I accepted my first law enforcement command assignment in 1992. I was still very new in my career but, I was promoted as the commander over a multi-jurisdictional drug and violent crimes task force.
From then, until my retirement as chief of police in August 2015, I’d held leadership positions at a large nationally accredited agency. I’ve served as a division commander over a detective bureau, special ops section and uniform patrol division.
In addition to my 12 years in an undercover narcotics team and 16 years on SWAT, I finished my career with the last 5 as the chief of police. To tell you I’ve been in the thick of things for a very long time, is to tell you the truth. I’ve learned lots during the most difficult of experiences.
One of the most important lessons I’ve learned about leading people is knowing how to serve them. Aptly enough it’s called “Servant Leadership.”
I’ve had many rookies ask when they would get promoted or get to be in charge. It was sometimes distressing as not every situation was about an eagerness to lead but the assumed status they secretly sought over their peers. My response was pretty typical, “Once you’ve learned to serve.” Of course, that wasn’t the answer they wanted.
15 I have set you an example that you should do as I have done for you. 16 Very truly I tell you, no servant is greater than his master, nor is a messenger greater than the one who sent him. 17 Now that you know these things, you will be blessed if you do them.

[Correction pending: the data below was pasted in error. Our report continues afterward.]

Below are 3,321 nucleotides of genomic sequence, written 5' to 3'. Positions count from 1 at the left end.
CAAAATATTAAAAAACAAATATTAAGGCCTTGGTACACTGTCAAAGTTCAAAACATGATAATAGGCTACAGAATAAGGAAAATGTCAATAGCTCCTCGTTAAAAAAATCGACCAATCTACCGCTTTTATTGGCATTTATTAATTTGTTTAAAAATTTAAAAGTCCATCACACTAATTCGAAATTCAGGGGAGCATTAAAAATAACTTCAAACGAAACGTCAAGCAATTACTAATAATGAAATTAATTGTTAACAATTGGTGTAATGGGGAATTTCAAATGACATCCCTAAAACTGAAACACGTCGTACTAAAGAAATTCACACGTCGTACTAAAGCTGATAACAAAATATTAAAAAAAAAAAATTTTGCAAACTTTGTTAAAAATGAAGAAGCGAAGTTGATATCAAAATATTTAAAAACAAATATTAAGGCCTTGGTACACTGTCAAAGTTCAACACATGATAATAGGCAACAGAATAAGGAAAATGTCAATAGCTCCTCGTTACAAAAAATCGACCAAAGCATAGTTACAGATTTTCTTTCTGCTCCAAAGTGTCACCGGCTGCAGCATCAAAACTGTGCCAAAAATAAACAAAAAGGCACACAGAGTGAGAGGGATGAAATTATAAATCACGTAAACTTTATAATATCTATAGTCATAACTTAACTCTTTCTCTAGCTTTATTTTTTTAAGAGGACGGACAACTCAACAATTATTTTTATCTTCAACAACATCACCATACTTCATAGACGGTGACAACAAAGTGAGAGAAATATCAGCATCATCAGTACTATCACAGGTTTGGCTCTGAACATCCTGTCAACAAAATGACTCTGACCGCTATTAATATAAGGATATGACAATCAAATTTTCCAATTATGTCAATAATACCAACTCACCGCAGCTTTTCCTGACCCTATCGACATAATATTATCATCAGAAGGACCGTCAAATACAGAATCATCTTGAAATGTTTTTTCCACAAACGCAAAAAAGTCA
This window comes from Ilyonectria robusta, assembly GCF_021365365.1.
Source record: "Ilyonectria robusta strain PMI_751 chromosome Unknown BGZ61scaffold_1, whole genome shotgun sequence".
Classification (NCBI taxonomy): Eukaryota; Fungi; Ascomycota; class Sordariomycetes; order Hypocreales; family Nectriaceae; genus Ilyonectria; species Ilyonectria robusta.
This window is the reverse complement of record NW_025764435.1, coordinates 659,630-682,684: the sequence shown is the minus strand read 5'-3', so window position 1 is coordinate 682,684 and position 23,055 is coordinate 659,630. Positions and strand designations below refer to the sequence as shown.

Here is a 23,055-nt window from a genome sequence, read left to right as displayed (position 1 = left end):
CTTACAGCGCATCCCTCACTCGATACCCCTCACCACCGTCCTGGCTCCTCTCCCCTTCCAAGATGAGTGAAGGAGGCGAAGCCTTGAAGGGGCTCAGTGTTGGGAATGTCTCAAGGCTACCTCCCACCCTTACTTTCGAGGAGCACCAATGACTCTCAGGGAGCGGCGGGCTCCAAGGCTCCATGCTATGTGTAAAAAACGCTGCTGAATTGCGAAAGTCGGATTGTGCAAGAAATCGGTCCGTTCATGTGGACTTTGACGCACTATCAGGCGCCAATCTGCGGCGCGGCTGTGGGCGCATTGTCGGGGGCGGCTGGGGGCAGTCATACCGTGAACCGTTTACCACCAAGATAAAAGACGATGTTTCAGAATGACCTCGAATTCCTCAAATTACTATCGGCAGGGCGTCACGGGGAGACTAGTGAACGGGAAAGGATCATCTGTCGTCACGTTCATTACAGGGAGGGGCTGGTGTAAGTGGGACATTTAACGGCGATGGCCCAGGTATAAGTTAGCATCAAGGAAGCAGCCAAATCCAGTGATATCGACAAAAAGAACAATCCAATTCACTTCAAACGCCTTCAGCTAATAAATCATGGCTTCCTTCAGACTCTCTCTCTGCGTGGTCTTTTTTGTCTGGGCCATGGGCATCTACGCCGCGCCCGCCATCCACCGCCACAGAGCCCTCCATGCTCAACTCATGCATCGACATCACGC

The lessons I’ve learned during those years of leading also apply to the most important leadership role you will fulfill. Being a parent to your biological child can be challenging. Being a parent in the blended family can be downright tough.
Your child has known you and your ways since conception. Blended kids have no base of reference other than you’re the new adult in their parent’s life that isn’t their other parent. Talk about a tough crowd!
Believe it or not, it’s usually the adult who bails on the blended family by giving up on their spouse’s child, rather than the other way around. This cuts both ways as the step-parent vies for the attention, love and affection of the kids’ parent.
They are your responsibility, not your competition.
Dr. Scott Silverii
These are 5 truths I’ve leaned upon during my career. They’ve served me well having moved up the ranks from a rookie patrolman to the city’s top cop.
I also use them daily as the chief in my own blended household.
- Never lie to them – This should seem simple, but it’s not. Don’t lie even about the smallest of things.
- Never speak harsh to them – Spirit crushing words rarely heal, and are seldom forgotten.
- Always lead from the front – There’s a huge difference in “Go,” versus “Let’s Go.”
- Consistent in discipline – No one responds well to wavering behavior that teeters on varying ends of the spectrum
- Trust but confirm – You’re still in a position of authority and must ensure that they are following the rules.
Focus on finding or creating small scenarios where you can teach the child or children something you know or enjoy. Have patience, and use the moments to build common ground, not to punish them for unfamiliarity.
While it may be easy to boss kids around, practice holding yourself to a higher standard of mentoring. They don’t need a job site foreman, they need a decent adult who won’t let them down like their biological parent did to them and their parent. And who knows, you might end up enjoying them after all.